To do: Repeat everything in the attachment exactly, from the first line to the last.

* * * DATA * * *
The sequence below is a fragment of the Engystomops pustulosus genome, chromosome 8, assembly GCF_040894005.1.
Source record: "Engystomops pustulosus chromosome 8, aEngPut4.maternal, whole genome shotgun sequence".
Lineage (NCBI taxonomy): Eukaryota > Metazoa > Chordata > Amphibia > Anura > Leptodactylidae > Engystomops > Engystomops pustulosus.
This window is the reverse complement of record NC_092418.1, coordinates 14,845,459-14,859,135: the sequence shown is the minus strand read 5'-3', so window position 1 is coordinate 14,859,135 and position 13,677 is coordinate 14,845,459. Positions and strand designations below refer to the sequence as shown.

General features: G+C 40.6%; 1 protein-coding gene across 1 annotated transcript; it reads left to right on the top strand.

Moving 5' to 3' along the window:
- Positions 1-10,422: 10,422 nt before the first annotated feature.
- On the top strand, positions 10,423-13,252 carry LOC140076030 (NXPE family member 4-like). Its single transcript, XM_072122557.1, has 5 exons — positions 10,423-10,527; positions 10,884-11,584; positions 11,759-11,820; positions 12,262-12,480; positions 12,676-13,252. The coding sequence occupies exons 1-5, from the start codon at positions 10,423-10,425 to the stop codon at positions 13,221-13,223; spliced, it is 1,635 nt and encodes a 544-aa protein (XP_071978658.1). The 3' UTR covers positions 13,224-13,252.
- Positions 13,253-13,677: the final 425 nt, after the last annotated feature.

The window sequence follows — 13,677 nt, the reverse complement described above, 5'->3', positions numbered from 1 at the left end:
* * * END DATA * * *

The sequence below is a fragment of the Engystomops pustulosus genome, chromosome 8, assembly GCF_040894005.1.
Source record: "Engystomops pustulosus chromosome 8, aEngPut4.maternal, whole genome shotgun sequence".
Lineage (NCBI taxonomy): Eukaryota > Metazoa > Chordata > Amphibia > Anura > Leptodactylidae > Engystomops > Engystomops pustulosus.
This window is the reverse complement of record NC_092418.1, coordinates 14,845,459-14,859,135: the sequence shown is the minus strand read 5'-3', so window position 1 is coordinate 14,859,135 and position 13,677 is coordinate 14,845,459. Positions and strand designations below refer to the sequence as shown.

General features: G+C 40.6%; 1 protein-coding gene across 1 annotated transcript; it reads left to right on the top strand.

Moving 5' to 3' along the window:
- Positions 1-10,422: 10,422 nt before the first annotated feature.
- On the top strand, positions 10,423-13,252 carry LOC140076030 (NXPE family member 4-like). Its single transcript, XM_072122557.1, has 5 exons — positions 10,423-10,527; positions 10,884-11,584; positions 11,759-11,820; positions 12,262-12,480; positions 12,676-13,252. The coding sequence occupies exons 1-5, from the start codon at positions 10,423-10,425 to the stop codon at positions 13,221-13,223; spliced, it is 1,635 nt and encodes a 544-aa protein (XP_071978658.1). The 3' UTR covers positions 13,224-13,252.
- Positions 13,253-13,677: the final 425 nt, after the last annotated feature.

The window sequence follows — 13,677 nt, the reverse complement described above, 5'->3', positions numbered from 1 at the left end: